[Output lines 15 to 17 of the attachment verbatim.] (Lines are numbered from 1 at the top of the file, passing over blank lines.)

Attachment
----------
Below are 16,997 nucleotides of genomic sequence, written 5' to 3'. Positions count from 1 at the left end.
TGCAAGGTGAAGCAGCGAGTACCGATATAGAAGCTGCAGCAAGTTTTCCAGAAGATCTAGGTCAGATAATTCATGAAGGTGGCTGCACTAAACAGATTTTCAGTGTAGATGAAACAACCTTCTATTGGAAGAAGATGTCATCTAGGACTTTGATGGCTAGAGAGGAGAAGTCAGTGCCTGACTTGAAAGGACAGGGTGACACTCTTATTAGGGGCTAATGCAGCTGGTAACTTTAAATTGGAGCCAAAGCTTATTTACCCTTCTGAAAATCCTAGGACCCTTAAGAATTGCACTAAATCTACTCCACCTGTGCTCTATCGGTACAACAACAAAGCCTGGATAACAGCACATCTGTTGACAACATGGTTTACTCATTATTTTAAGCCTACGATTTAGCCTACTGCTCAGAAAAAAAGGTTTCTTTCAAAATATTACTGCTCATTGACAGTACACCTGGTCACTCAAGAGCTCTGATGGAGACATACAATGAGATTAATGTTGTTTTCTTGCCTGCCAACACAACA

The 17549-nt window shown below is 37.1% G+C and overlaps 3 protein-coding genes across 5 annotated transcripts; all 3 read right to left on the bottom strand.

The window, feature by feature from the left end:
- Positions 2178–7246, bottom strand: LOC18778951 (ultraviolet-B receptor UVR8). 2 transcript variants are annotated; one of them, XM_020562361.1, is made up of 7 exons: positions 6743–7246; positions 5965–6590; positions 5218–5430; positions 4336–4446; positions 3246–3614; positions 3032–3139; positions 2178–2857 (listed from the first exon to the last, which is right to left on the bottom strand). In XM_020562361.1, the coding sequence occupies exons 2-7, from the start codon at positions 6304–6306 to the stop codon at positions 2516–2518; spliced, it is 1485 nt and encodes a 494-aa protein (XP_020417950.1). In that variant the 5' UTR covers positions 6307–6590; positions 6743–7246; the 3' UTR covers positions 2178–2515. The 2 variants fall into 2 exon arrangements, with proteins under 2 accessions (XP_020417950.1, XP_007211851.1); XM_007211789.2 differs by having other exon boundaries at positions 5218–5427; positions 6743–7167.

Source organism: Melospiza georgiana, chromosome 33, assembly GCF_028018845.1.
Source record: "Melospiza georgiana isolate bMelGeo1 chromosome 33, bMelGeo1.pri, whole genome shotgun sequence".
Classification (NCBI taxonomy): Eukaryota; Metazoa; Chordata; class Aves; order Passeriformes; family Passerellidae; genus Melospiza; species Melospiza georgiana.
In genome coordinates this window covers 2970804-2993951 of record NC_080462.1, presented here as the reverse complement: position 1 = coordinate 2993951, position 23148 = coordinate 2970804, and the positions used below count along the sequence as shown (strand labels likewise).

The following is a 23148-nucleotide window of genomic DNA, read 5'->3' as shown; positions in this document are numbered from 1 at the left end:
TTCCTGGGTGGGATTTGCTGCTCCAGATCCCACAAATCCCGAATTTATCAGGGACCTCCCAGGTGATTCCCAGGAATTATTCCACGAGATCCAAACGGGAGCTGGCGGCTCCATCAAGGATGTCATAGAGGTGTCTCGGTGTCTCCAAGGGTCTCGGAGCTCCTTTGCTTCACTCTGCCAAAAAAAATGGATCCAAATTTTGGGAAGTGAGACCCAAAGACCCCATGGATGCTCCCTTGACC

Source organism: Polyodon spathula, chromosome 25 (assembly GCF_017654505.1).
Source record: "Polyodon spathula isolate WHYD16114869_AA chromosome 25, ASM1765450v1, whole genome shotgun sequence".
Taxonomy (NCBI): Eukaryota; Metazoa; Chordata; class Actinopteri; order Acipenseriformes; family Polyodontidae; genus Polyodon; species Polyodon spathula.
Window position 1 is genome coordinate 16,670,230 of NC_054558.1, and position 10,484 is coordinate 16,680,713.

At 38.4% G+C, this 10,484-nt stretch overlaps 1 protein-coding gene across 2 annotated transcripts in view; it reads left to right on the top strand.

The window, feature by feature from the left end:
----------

Window position 1 is genome coordinate 16,670,230 of NC_054558.1, and position 10,484 is coordinate 16,680,713.

At 38.4% G+C, this 10,484-nt stretch overlaps 1 protein-coding gene across 2 annotated transcripts in view; it reads left to right on the top strand.

The window, feature by feature from the left end: